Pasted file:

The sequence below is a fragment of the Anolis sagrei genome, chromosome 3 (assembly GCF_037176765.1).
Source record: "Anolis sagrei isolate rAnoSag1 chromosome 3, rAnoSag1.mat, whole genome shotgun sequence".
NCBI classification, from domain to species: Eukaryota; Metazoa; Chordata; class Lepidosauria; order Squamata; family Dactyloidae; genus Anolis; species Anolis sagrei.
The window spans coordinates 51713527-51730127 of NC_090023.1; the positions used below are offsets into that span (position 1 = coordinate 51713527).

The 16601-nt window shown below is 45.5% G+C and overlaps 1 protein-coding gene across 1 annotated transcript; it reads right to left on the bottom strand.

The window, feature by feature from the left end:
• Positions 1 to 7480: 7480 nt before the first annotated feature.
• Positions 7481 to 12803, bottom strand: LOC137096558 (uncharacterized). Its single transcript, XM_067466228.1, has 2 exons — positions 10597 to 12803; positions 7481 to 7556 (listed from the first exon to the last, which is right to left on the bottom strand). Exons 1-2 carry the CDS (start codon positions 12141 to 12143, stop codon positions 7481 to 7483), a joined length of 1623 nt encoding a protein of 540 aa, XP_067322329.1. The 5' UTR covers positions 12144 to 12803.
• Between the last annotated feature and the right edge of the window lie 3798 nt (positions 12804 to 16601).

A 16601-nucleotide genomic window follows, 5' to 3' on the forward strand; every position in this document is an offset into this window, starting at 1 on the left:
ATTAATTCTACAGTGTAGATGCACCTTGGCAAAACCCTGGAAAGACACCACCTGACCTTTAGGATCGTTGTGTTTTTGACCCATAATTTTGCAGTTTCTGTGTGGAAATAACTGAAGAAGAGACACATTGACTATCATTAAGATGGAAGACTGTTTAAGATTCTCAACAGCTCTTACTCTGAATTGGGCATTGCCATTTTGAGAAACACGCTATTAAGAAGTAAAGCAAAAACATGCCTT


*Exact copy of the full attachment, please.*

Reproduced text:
The sequence below is a fragment of the Anolis sagrei genome, chromosome 3 (assembly GCF_037176765.1).
Source record: "Anolis sagrei isolate rAnoSag1 chromosome 3, rAnoSag1.mat, whole genome shotgun sequence".
NCBI classification, from domain to species: Eukaryota; Metazoa; Chordata; class Lepidosauria; order Squamata; family Dactyloidae; genus Anolis; species Anolis sagrei.
The window spans coordinates 51713527-51730127 of NC_090023.1; the positions used below are offsets into that span (position 1 = coordinate 51713527).

The 16601-nt window shown below is 45.5% G+C and overlaps 1 protein-coding gene across 1 annotated transcript; it reads right to left on the bottom strand.

The window, feature by feature from the left end:
• Positions 1 to 7480: 7480 nt before the first annotated feature.
• Positions 7481 to 12803, bottom strand: LOC137096558 (uncharacterized). Its single transcript, XM_067466228.1, has 2 exons — positions 10597 to 12803; positions 7481 to 7556 (listed from the first exon to the last, which is right to left on the bottom strand). Exons 1-2 carry the CDS (start codon positions 12141 to 12143, stop codon positions 7481 to 7483), a joined length of 1623 nt encoding a protein of 540 aa, XP_067322329.1. The 5' UTR covers positions 12144 to 12803.
• Between the last annotated feature and the right edge of the window lie 3798 nt (positions 12804 to 16601).

A 16601-nucleotide genomic window follows, 5' to 3' on the forward strand; every position in this document is an offset into this window, starting at 1 on the left:
ATTAATTCTACAGTGTAGATGCACCTTGGCAAAACCCTGGAAAGACACCACCTGACCTTTAGGATCGTTGTGTTTTTGACCCATAATTTTGCAGTTTCTGTGTGGAAATAACTGAAGAAGAGACACATTGACTATCATTAAGATGGAAGACTGTTTAAGATTCTCAACAGCTCTTACTCTGAATTGGGCATTGCCATTTTGAGAAACACGCTATTAAGAAGTAAAGCAAAAACATGCCTT